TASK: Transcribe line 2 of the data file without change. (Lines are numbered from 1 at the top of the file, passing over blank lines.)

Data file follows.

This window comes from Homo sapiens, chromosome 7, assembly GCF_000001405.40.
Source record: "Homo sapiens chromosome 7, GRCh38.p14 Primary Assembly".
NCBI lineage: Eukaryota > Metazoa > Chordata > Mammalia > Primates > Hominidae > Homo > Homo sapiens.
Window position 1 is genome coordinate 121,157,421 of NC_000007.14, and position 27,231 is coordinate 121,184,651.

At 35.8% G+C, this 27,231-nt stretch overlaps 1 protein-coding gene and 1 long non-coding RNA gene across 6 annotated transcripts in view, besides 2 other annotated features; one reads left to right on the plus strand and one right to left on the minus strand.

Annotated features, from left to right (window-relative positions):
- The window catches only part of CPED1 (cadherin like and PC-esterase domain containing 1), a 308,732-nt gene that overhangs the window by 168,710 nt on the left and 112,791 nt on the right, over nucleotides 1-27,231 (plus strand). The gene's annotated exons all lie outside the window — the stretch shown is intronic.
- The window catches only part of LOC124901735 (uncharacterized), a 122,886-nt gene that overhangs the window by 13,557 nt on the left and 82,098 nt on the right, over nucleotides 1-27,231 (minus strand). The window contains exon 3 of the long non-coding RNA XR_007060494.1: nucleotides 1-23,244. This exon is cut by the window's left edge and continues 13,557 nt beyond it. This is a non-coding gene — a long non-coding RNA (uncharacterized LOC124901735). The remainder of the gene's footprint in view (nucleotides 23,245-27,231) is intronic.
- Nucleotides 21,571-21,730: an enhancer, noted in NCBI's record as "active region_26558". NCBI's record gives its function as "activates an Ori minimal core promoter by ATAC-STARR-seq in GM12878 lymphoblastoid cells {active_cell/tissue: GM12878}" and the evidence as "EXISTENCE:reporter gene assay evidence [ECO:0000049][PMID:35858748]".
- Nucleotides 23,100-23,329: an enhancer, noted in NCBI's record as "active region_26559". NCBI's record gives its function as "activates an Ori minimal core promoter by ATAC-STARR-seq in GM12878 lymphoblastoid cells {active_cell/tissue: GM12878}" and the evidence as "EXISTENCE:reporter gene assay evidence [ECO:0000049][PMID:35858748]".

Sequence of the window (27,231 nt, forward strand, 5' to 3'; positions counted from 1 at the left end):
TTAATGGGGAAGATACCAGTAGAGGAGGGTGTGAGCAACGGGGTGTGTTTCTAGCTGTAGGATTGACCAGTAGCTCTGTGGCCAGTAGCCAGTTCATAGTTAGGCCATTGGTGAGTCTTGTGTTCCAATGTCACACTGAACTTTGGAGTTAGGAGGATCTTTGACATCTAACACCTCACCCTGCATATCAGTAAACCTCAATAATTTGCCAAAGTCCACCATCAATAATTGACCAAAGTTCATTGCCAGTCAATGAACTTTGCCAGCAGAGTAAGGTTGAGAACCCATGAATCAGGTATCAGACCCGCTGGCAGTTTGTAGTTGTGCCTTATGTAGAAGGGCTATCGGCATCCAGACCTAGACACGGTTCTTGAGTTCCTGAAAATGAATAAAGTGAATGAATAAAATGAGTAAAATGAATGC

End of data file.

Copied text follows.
Source record: "Homo sapiens chromosome 7, GRCh38.p14 Primary Assembly".